Production took a full year across 1957 and into 1958 – production and post-product problems being as arduous as the journey itself. This is pre-Verité: location sound was still even more technically daunting an exercise than location shooting, and the Chauvels went through many technicians, ultimately relying on their unit manager Harry Closter for much of the series image and sound production. Incomplete film and sound coverage was welded together by Sydney sound studio-shot close-ups, performed by the Chauvels to camera on a set created from a lager of landrovers (with an at times disconcerting, one-take off-handedness, as this episode shows). The BBC provided a representative editor to oversee post-production and enforce a BBC house style and visual sanitation, including the depiction of dead or killed animals, which explains Elsa’s (self-reflexive) remarks during the series that “we shan’t look at that anymore…” .
Elsa Chauvel seemed concerned that the BBC inhibited her and Charles’ ability to bring the “realities” of Australian outback life to the screen; but today, understanding the Chauvel’s own house brand of power fantasy naturalism for what it was, we recognise that the Beeb’s and the Chauvels’ practices were not really at odds. Walkabout is entirely consistent with what Cunningham has described as the “locationalism” of their features (a quality he extends to Walkabout). Throughout their career, this goo of panoramic spectacle and idealistic melodrama was also typically tinted with a southern hemisphere version of national Manifest Destiny social vision. In the case of Walkabout – where a more explicit statment of Australian identity was required – it is awash with it.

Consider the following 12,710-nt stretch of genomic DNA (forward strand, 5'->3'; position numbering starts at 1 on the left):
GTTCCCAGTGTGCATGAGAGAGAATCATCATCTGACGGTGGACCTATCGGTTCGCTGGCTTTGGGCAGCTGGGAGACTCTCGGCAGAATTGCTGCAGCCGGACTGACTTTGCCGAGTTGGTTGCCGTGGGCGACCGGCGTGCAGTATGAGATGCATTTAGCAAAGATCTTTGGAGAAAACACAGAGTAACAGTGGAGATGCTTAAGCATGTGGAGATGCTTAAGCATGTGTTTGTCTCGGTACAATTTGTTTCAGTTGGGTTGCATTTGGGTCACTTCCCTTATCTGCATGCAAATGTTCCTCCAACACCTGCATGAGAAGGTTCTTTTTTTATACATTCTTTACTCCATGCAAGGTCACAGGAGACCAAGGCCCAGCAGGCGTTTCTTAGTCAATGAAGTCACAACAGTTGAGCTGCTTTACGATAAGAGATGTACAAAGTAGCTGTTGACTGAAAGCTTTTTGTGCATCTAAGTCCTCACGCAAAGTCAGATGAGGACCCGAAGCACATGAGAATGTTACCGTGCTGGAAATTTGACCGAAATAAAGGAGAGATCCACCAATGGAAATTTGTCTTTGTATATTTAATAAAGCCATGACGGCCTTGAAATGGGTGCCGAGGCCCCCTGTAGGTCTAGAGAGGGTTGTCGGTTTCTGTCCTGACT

What, however, is of more interest today and in the context of this program, is their unnerving presentation of gender and racial social roles, acutely depicted in this first episode of their Sydney-based preparations. These divisions are strict, but not necessarily (as Ronald Conway was to argue in regard to Australian gender roles in the 1960’s) always disempowering to Elsa: the Chauvel’s production house is a patriarchy, but there is also a matriarchal pole to this universe, one which watches with detached amusement as “the boys” tinker with landrovers, guns or the other industrial technology which so preoccupies Charles throughout the series.